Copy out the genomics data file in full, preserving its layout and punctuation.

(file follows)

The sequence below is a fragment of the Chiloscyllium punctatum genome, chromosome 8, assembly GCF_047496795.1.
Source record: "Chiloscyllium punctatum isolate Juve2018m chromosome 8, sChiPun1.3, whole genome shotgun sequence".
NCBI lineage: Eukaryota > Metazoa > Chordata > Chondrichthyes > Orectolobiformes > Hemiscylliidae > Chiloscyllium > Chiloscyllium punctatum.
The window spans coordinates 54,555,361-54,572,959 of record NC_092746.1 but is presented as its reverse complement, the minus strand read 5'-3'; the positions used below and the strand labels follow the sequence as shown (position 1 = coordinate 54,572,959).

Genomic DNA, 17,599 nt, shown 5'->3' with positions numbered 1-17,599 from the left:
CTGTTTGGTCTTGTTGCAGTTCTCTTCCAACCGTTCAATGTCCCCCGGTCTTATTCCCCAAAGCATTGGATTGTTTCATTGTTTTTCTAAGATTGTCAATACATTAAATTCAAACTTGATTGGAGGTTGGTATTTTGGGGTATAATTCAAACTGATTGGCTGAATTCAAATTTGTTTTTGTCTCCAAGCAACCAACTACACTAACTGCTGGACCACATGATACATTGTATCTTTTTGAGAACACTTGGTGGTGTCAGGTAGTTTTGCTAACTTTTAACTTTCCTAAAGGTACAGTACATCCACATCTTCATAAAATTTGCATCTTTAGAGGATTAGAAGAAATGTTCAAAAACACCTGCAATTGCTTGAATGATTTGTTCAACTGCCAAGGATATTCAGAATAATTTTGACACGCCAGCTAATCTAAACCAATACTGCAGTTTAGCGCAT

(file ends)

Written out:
The sequence below is a fragment of the Chiloscyllium punctatum genome, chromosome 8, assembly GCF_047496795.1.
Source record: "Chiloscyllium punctatum isolate Juve2018m chromosome 8, sChiPun1.3, whole genome shotgun sequence".
NCBI lineage: Eukaryota > Metazoa > Chordata > Chondrichthyes > Orectolobiformes > Hemiscylliidae > Chiloscyllium > Chiloscyllium punctatum.
The window spans coordinates 54,555,361-54,572,959 of record NC_092746.1 but is presented as its reverse complement, the minus strand read 5'-3'; the positions used below and the strand labels follow the sequence as shown (position 1 = coordinate 54,572,959).

Genomic DNA, 17,599 nt, shown 5'->3' with positions numbered 1-17,599 from the left:
CTGTTTGGTCTTGTTGCAGTTCTCTTCCAACCGTTCAATGTCCCCCGGTCTTATTCCCCAAAGCATTGGATTGTTTCATTGTTTTTCTAAGATTGTCAATACATTAAATTCAAACTTGATTGGAGGTTGGTATTTTGGGGTATAATTCAAACTGATTGGCTGAATTCAAATTTGTTTTTGTCTCCAAGCAACCAACTACACTAACTGCTGGACCACATGATACATTGTATCTTTTTGAGAACACTTGGTGGTGTCAGGTAGTTTTGCTAACTTTTAACTTTCCTAAAGGTACAGTACATCCACATCTTCATAAAATTTGCATCTTTAGAGGATTAGAAGAAATGTTCAAAAACACCTGCAATTGCTTGAATGATTTGTTCAACTGCCAAGGATATTCAGAATAATTTTGACACGCCAGCTAATCTAAACCAATACTGCAGTTTAGCGCAT